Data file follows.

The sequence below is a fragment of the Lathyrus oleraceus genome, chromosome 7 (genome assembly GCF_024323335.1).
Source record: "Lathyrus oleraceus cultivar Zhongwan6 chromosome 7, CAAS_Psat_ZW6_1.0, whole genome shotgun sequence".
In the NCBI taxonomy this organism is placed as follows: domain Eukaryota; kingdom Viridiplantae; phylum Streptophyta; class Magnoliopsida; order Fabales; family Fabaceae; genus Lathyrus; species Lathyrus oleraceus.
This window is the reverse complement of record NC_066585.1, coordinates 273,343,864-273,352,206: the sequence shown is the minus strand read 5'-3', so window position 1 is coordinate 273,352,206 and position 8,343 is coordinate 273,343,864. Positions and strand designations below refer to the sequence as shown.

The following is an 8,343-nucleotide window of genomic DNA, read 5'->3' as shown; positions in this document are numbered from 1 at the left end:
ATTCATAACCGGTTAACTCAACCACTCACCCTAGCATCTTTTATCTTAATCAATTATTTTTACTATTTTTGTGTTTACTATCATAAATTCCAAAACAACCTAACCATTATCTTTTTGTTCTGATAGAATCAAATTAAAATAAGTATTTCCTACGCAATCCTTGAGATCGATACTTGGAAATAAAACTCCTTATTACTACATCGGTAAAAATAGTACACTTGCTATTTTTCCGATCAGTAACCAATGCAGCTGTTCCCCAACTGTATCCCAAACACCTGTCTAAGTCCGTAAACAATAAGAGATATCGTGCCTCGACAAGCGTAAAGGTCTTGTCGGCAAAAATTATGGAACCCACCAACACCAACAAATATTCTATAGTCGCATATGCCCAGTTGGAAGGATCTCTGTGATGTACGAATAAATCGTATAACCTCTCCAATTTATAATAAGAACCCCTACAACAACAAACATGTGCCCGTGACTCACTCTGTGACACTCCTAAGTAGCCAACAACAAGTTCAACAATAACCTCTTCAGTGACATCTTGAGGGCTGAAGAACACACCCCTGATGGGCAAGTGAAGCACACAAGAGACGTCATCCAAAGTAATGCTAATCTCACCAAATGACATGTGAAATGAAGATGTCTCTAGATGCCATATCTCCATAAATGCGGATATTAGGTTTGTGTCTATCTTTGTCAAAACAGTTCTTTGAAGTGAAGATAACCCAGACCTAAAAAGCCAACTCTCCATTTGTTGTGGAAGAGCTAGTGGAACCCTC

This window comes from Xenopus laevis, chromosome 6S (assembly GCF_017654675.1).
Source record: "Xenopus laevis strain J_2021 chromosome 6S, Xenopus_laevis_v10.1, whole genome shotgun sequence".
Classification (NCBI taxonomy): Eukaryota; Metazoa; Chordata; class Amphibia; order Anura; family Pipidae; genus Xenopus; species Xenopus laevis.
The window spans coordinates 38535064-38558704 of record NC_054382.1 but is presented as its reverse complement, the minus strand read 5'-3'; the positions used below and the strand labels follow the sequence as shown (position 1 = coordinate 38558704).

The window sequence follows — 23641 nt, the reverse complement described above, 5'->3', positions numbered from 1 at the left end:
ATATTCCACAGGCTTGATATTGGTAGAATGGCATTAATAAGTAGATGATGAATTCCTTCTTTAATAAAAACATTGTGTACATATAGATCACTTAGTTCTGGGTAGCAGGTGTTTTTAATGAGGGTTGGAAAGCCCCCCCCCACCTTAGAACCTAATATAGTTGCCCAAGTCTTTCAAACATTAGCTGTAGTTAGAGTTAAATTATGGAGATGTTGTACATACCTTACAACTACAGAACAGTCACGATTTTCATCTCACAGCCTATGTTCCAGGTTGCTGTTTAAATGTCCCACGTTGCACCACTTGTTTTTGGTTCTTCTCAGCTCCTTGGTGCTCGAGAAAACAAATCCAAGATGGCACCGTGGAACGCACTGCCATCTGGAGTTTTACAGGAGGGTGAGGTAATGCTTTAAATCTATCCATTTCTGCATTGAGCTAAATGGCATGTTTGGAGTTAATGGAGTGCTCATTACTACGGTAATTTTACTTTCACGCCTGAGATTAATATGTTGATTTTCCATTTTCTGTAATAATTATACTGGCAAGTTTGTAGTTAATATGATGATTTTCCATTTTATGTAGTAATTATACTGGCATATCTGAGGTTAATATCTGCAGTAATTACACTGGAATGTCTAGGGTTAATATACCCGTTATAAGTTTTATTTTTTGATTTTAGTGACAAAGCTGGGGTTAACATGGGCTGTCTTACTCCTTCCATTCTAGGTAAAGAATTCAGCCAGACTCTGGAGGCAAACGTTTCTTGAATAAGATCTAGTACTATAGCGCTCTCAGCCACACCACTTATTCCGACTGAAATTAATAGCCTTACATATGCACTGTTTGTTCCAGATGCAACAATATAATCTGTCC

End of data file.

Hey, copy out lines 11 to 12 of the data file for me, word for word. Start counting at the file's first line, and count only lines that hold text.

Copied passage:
The window sequence follows — 23641 nt, the reverse complement described above, 5'->3', positions numbered from 1 at the left end:
ATATTCCACAGGCTTGATATTGGTAGAATGGCATTAATAAGTAGATGATGAATTCCTTCTTTAATAAAAACATTGTGTACATATAGATCACTTAGTTCTGGGTAGCAGGTGTTTTTAATGAGGGTTGGAAAGCCCCCCCCCACCTTAGAACCTAATATAGTTGCCCAAGTCTTTCAAACATTAGCTGTAGTTAGAGTTAAATTATGGAGATGTTGTACATACCTTACAACTACAGAACAGTCACGATTTTCATCTCACAGCCTATGTTCCAGGTTGCTGTTTAAATGTCCCACGTTGCACCACTTGTTTTTGGTTCTTCTCAGCTCCTTGGTGCTCGAGAAAACAAATCCAAGATGGCACCGTGGAACGCACTGCCATCTGGAGTTTTACAGGAGGGTGAGGTAATGCTTTAAATCTATCCATTTCTGCATTGAGCTAAATGGCATGTTTGGAGTTAATGGAGTGCTCATTACTACGGTAATTTTACTTTCACGCCTGAGATTAATATGTTGATTTTCCATTTTCTGTAATAATTATACTGGCAAGTTTGTAGTTAATATGATGATTTTCCATTTTATGTAGTAATTATACTGGCATATCTGAGGTTAATATCTGCAGTAATTACACTGGAATGTCTAGGGTTAATATACCCGTTATAAGTTTTATTTTTTGATTTTAGTGACAAAGCTGGGGTTAACATGGGCTGTCTTACTCCTTCCATTCTAGGTAAAGAATTCAGCCAGACTCTGGAGGCAAACGTTTCTTGAATAAGATCTAGTACTATAGCGCTCTCAGCCACACCACTTATTCCGACTGAAATTAATAGCCTTACATATGCACTGTTTGTTCCAGATGCAACAATATAATCTGTCC